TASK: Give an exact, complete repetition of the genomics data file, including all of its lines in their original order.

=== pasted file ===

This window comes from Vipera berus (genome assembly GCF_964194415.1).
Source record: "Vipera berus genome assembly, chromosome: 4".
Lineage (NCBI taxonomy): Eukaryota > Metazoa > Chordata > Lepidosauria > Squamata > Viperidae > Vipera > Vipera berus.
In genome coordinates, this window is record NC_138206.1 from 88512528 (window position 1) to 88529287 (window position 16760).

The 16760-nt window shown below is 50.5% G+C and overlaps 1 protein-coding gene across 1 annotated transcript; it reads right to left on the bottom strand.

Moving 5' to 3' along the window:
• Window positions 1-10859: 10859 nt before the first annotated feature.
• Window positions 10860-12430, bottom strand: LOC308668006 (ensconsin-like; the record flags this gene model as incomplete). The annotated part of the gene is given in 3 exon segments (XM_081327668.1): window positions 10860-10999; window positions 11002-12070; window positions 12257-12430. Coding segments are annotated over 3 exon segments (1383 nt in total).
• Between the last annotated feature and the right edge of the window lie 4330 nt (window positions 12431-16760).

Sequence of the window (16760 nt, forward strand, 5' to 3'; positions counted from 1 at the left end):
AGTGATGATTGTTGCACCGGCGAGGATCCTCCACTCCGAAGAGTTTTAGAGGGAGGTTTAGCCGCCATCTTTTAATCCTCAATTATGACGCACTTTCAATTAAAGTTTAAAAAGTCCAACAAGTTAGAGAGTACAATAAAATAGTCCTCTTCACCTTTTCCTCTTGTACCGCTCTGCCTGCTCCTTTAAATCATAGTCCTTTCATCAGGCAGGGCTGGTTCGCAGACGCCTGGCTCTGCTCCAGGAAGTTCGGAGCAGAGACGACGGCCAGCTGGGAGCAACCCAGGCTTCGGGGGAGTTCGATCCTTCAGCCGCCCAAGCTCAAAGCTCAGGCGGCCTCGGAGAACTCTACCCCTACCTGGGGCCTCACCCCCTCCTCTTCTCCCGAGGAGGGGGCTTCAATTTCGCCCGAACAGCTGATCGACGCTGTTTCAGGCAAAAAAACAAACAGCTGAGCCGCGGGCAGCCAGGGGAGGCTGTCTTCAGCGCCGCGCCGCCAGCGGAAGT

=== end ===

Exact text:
This window comes from Vipera berus (genome assembly GCF_964194415.1).
Source record: "Vipera berus genome assembly, chromosome: 4".
Lineage (NCBI taxonomy): Eukaryota > Metazoa > Chordata > Lepidosauria > Squamata > Viperidae > Vipera > Vipera berus.
In genome coordinates, this window is record NC_138206.1 from 88512528 (window position 1) to 88529287 (window position 16760).

The 16760-nt window shown below is 50.5% G+C and overlaps 1 protein-coding gene across 1 annotated transcript; it reads right to left on the bottom strand.

Moving 5' to 3' along the window:
• Window positions 1-10859: 10859 nt before the first annotated feature.
• Window positions 10860-12430, bottom strand: LOC308668006 (ensconsin-like; the record flags this gene model as incomplete). The annotated part of the gene is given in 3 exon segments (XM_081327668.1): window positions 10860-10999; window positions 11002-12070; window positions 12257-12430. Coding segments are annotated over 3 exon segments (1383 nt in total).
• Between the last annotated feature and the right edge of the window lie 4330 nt (window positions 12431-16760).

Sequence of the window (16760 nt, forward strand, 5' to 3'; positions counted from 1 at the left end):
AGTGATGATTGTTGCACCGGCGAGGATCCTCCACTCCGAAGAGTTTTAGAGGGAGGTTTAGCCGCCATCTTTTAATCCTCAATTATGACGCACTTTCAATTAAAGTTTAAAAAGTCCAACAAGTTAGAGAGTACAATAAAATAGTCCTCTTCACCTTTTCCTCTTGTACCGCTCTGCCTGCTCCTTTAAATCATAGTCCTTTCATCAGGCAGGGCTGGTTCGCAGACGCCTGGCTCTGCTCCAGGAAGTTCGGAGCAGAGACGACGGCCAGCTGGGAGCAACCCAGGCTTCGGGGGAGTTCGATCCTTCAGCCGCCCAAGCTCAAAGCTCAGGCGGCCTCGGAGAACTCTACCCCTACCTGGGGCCTCACCCCCTCCTCTTCTCCCGAGGAGGGGGCTTCAATTTCGCCCGAACAGCTGATCGACGCTGTTTCAGGCAAAAAAACAAACAGCTGAGCCGCGGGCAGCCAGGGGAGGCTGTCTTCAGCGCCGCGCCGCCAGCGGAAGT